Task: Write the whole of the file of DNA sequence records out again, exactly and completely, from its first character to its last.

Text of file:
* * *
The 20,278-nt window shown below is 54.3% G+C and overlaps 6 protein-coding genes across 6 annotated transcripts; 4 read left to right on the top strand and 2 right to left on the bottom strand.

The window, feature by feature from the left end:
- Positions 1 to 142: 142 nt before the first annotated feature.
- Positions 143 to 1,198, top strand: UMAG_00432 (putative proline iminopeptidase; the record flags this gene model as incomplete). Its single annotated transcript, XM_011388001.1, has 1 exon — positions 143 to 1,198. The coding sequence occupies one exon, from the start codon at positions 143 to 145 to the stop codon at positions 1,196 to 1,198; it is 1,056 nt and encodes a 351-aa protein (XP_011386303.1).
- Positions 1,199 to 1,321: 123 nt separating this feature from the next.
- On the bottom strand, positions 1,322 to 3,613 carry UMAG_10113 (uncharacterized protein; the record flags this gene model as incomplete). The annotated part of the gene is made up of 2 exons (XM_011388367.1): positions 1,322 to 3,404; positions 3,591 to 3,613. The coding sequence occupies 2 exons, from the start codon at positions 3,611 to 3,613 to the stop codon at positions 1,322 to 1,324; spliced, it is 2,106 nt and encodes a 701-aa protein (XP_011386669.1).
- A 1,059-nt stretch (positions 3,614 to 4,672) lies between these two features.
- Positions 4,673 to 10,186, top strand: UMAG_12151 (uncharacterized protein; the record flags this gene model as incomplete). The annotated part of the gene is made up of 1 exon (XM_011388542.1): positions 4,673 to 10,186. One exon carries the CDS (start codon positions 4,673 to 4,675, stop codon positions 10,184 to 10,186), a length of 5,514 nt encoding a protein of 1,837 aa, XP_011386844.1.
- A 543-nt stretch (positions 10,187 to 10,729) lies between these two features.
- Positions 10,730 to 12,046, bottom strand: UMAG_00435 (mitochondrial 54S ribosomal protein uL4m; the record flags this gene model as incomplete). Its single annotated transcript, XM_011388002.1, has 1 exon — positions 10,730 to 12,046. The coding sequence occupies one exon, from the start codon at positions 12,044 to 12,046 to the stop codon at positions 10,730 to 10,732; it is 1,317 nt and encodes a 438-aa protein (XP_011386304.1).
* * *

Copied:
The 20,278-nt window shown below is 54.3% G+C and overlaps 6 protein-coding genes across 6 annotated transcripts; 4 read left to right on the top strand and 2 right to left on the bottom strand.

The window, feature by feature from the left end:
- Positions 1 to 142: 142 nt before the first annotated feature.
- Positions 143 to 1,198, top strand: UMAG_00432 (putative proline iminopeptidase; the record flags this gene model as incomplete). Its single annotated transcript, XM_011388001.1, has 1 exon — positions 143 to 1,198. The coding sequence occupies one exon, from the start codon at positions 143 to 145 to the stop codon at positions 1,196 to 1,198; it is 1,056 nt and encodes a 351-aa protein (XP_011386303.1).
- Positions 1,199 to 1,321: 123 nt separating this feature from the next.
- On the bottom strand, positions 1,322 to 3,613 carry UMAG_10113 (uncharacterized protein; the record flags this gene model as incomplete). The annotated part of the gene is made up of 2 exons (XM_011388367.1): positions 1,322 to 3,404; positions 3,591 to 3,613. The coding sequence occupies 2 exons, from the start codon at positions 3,611 to 3,613 to the stop codon at positions 1,322 to 1,324; spliced, it is 2,106 nt and encodes a 701-aa protein (XP_011386669.1).
- A 1,059-nt stretch (positions 3,614 to 4,672) lies between these two features.
- Positions 4,673 to 10,186, top strand: UMAG_12151 (uncharacterized protein; the record flags this gene model as incomplete). The annotated part of the gene is made up of 1 exon (XM_011388542.1): positions 4,673 to 10,186. One exon carries the CDS (start codon positions 4,673 to 4,675, stop codon positions 10,184 to 10,186), a length of 5,514 nt encoding a protein of 1,837 aa, XP_011386844.1.
- A 543-nt stretch (positions 10,187 to 10,729) lies between these two features.
- Positions 10,730 to 12,046, bottom strand: UMAG_00435 (mitochondrial 54S ribosomal protein uL4m; the record flags this gene model as incomplete). Its single annotated transcript, XM_011388002.1, has 1 exon — positions 10,730 to 12,046. The coding sequence occupies one exon, from the start codon at positions 12,044 to 12,046 to the stop codon at positions 10,730 to 10,732; it is 1,317 nt and encodes a 438-aa protein (XP_011386304.1).